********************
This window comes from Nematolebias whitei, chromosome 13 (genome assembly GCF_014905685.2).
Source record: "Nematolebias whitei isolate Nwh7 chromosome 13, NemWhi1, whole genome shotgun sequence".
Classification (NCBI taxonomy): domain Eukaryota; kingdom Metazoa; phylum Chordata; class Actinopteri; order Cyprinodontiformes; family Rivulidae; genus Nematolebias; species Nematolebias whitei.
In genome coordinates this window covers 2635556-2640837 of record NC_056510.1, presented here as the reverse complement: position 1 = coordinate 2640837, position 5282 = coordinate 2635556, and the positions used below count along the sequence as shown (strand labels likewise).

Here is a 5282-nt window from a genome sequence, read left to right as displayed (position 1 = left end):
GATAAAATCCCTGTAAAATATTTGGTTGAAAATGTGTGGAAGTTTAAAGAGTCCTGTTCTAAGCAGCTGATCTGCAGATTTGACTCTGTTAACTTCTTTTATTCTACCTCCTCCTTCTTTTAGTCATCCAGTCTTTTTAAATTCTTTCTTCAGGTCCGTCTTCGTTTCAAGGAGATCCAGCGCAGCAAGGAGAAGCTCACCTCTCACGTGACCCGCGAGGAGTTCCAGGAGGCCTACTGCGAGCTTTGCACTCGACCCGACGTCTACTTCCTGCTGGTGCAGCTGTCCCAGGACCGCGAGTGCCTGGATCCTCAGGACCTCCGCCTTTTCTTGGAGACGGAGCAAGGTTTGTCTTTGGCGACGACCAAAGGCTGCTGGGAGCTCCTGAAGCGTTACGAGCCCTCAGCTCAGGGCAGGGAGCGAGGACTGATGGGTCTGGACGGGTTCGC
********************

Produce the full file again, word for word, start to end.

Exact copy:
This window comes from Nematolebias whitei, chromosome 13 (genome assembly GCF_014905685.2).
Source record: "Nematolebias whitei isolate Nwh7 chromosome 13, NemWhi1, whole genome shotgun sequence".
Classification (NCBI taxonomy): domain Eukaryota; kingdom Metazoa; phylum Chordata; class Actinopteri; order Cyprinodontiformes; family Rivulidae; genus Nematolebias; species Nematolebias whitei.
In genome coordinates this window covers 2635556-2640837 of record NC_056510.1, presented here as the reverse complement: position 1 = coordinate 2640837, position 5282 = coordinate 2635556, and the positions used below count along the sequence as shown (strand labels likewise).

Here is a 5282-nt window from a genome sequence, read left to right as displayed (position 1 = left end):
GATAAAATCCCTGTAAAATATTTGGTTGAAAATGTGTGGAAGTTTAAAGAGTCCTGTTCTAAGCAGCTGATCTGCAGATTTGACTCTGTTAACTTCTTTTATTCTACCTCCTCCTTCTTTTAGTCATCCAGTCTTTTTAAATTCTTTCTTCAGGTCCGTCTTCGTTTCAAGGAGATCCAGCGCAGCAAGGAGAAGCTCACCTCTCACGTGACCCGCGAGGAGTTCCAGGAGGCCTACTGCGAGCTTTGCACTCGACCCGACGTCTACTTCCTGCTGGTGCAGCTGTCCCAGGACCGCGAGTGCCTGGATCCTCAGGACCTCCGCCTTTTCTTGGAGACGGAGCAAGGTTTGTCTTTGGCGACGACCAAAGGCTGCTGGGAGCTCCTGAAGCGTTACGAGCCCTCAGCTCAGGGCAGGGAGCGAGGACTGATGGGTCTGGACGGGTTCGC